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Protestors Take Over Clifton Beach in Cape Town

Here are some of the actions that have been going on today.

The Black People's National Crisis Committee in South Africa has organized a protest at Clifton Beach today addressing ongoing racial discrimination in the country.

On Sunday, beach goers were asked to leave Clifton beach in Cape Town, South Africa by guards from a private security company. The City of Cape Town has said that the company did not have the authority to restrict access or ask beach goers to leave, and that an investigation into the incidence is being pursued.




One of the beach goers Fatima Shabodien had reported that she felt discriminated against by the guards when she was asked to leave. Speaking to SABC news she said, "The real issue is in whose interest are they acting and on whose instruction. How is it possible that in our country 24 years post apartheid, a private security company has the right to tell us we don't have access to a public beach... We can't let it happen, it shouldn't be allowed."

Phumzile Jack, an organizer from the Black People's National Crisis Committee described the sentiment behind the protest saying, "All black people know and feel the energy that white people don't want us (blacks) at the malls, beaches, and the Gautrain."


Clashes over sheep slaughtering at Clifton Beach www.youtube.com

As activists took over the beach today, there were ceremonies held to symbolically cleanse the beach from racism which included slaughtering of sheep. Other protestors who were mostly white also showed up to the beach to counter the occupation with signs written "animal rights are human rights." The white protestors sparked discussions on Twitter as people pointed out how animal rights are often brought up as a distraction from debates around racism.

The hashtags #occupyclifton and #reclaimclifton have also been trending on Twitter as people have been responding to the protest.





Photo still via TIFF.

Watch the Striking Trailer for 'Farming'—Adewale Akinnuoye-Agbaje's Directorial Debut

This is a must-watch.

The trailer for Farming, Nigerian-British actor Adewale Akinnuoye-Agbaje's directorial debut, is here.

"Between the 1960s and the 1980s, thousands of Nigerian children were farmed out to white working class families in the UK," the trailer begins. "This is the true story of just one of them."

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Politics
Image by Fibonacci Blue via Flickr.

#IStandWithIlhan: Supporters Rally Behind Ilhan Omar Following Racist 'Send Her Back' Chant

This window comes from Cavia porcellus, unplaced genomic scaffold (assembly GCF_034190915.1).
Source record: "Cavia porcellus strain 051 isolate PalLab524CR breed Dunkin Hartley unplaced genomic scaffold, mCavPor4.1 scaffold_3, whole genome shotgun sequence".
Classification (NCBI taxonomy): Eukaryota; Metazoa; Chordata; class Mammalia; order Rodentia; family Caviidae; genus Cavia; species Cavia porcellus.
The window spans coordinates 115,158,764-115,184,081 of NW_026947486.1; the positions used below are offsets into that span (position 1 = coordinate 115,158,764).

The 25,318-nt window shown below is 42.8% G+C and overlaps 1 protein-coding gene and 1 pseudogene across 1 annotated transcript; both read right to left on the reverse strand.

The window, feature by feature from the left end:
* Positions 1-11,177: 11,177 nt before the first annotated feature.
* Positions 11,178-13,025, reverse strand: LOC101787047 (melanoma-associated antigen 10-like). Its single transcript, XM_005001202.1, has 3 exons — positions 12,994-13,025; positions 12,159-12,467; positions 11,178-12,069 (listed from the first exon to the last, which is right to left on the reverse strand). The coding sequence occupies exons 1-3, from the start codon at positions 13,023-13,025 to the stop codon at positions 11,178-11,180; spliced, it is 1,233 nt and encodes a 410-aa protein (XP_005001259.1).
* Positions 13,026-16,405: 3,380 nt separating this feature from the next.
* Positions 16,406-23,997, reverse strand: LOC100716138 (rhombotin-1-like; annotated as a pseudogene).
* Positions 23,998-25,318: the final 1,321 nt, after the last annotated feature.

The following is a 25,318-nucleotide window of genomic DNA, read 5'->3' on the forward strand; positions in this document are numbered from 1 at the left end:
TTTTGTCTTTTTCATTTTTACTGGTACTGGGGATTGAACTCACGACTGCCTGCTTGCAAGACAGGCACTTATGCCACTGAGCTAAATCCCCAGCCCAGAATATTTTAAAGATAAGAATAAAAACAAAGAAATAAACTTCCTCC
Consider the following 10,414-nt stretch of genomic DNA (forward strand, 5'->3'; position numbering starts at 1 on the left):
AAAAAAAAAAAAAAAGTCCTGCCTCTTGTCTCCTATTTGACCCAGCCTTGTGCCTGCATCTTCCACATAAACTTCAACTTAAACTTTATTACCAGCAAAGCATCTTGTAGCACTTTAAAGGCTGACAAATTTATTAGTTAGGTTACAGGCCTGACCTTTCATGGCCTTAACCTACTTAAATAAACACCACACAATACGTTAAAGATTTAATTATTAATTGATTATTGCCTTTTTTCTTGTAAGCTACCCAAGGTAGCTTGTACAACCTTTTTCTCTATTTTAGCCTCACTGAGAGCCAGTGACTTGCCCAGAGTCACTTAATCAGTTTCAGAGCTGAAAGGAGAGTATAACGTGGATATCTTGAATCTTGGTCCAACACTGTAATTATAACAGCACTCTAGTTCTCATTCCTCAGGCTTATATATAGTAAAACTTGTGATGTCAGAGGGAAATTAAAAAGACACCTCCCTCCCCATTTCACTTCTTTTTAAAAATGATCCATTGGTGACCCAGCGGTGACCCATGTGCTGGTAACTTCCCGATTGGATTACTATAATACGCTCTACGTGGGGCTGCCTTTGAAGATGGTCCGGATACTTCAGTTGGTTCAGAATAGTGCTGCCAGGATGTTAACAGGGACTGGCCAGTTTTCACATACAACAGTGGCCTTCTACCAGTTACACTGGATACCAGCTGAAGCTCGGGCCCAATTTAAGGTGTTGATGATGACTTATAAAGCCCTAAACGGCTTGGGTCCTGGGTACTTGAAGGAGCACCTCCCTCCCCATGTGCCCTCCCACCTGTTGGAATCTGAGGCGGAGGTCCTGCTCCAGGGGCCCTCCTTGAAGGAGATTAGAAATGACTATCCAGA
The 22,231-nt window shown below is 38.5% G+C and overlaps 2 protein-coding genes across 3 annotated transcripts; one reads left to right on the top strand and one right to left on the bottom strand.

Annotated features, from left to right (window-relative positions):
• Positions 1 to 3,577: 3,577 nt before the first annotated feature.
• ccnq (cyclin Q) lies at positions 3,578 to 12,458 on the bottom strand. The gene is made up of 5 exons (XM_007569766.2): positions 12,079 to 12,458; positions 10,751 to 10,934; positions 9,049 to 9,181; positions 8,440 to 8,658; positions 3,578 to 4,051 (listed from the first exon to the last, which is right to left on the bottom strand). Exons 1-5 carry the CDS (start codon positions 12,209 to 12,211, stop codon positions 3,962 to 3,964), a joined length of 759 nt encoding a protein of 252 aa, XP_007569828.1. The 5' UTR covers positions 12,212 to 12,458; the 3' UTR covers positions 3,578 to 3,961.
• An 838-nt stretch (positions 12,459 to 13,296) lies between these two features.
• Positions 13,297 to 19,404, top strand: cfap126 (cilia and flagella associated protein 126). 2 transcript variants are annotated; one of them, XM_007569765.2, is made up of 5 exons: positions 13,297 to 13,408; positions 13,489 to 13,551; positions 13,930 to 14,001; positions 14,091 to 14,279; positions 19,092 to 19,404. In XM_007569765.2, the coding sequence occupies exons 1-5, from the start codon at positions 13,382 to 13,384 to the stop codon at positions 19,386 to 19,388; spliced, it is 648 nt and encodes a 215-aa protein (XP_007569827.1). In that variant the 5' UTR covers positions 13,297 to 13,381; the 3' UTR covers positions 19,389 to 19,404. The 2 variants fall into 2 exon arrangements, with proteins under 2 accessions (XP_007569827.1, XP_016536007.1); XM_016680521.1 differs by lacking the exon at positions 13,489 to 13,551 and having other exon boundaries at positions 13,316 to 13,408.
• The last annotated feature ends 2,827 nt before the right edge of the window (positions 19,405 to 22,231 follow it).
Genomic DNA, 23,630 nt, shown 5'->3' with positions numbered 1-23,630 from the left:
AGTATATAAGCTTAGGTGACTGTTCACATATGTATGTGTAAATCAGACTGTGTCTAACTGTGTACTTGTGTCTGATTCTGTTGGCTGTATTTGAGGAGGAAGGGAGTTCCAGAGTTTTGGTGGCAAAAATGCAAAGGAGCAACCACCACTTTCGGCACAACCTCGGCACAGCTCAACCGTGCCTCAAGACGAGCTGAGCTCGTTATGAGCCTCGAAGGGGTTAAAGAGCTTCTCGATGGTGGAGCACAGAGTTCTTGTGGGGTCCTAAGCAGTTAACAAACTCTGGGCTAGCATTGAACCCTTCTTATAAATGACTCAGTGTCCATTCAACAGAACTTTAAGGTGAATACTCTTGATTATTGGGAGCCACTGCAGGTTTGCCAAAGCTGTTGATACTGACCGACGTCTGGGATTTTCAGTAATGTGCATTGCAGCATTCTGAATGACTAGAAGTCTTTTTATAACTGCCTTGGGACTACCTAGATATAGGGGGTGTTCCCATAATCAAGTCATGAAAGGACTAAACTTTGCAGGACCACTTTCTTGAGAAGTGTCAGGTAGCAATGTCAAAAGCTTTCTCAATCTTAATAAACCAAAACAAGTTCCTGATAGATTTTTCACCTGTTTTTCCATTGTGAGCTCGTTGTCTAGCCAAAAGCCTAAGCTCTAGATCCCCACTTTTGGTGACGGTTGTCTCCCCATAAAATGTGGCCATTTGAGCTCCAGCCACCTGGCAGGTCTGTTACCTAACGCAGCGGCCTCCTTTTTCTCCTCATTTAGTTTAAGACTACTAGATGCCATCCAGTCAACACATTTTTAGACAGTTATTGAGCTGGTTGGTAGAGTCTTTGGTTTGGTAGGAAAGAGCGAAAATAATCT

"I am here where I belong, at the people's house, and you're just going to have to deal,"—Congresswoman Ilhan Omar

Social media continues to rally behind Representative Ilhan Omar, following a series of racist remarks targeted at her and several other congresswoman of color by President Donald Trump.

The president doubled down on his racist rhetoric during a re-election rally in North Carolina on Wednesday, attendees began chanting "send her back," referring to Omar—echoing anti-imigrant remarks that the president tweeted last week, in which he wrote that four congresswomen of color: Omar, Alexandria Ocasio-Cortez, Ayanna Pressley and Rashida Tlaib should "go back" to where they came from.

This is far from the first time that Omar has been on the receiving end of racist and Islamophobic attacks and referred to as un-American on account of her Somali heritage.

READ: Op-Ed: In Defense of the Black Boogeyman

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Sir Elvis in "Loving Man" (Youtube)

6 African Country Musicians You Should Check Out

Featuring Sir Elvis, Jess Sah Bi & Peter One, Emma Ogosi and more.

With Lil Nas X's EP going straight to number on the American charts, it seems like country music revival is taking over 2019 and beyond, thanks to its unlikely fusion with trap music. It only makes sense that black people are reclaiming the genre, as country was actually partly created by black American artists and heavily influenced by gospel music.

On top of that, plenty of lesser known black artists and bands are making country, or country-infused, music. This is especially the case in Africa, where the genre has been around for a few decades and an increasing number of musicians are gaining momentum. By gaining popularity in Africa, country is coming back to its roots, as country guitar and the way of playing it was originally inspired by the banjo— an instrument that African slaves brought with them to America.

Country music has a strong appeal across the African continent for several reasons: the similarity with many African instruments and the recurring lyrics and themes about love, heartbreak and "the land." At the heart of it, country music has an appeal to working class people all over the world who feel let down by the people that were supposed to help them.

Country music is played regularly on the radio in countries such as Kenya, Tanzania and Malawi but yet, the artists featured are overwhelmingly white and American. African country singers do not get the respect they deserve or are seen as anomalies. With the growing number of them making country music, here is a list of the ones you need to listen to right now.

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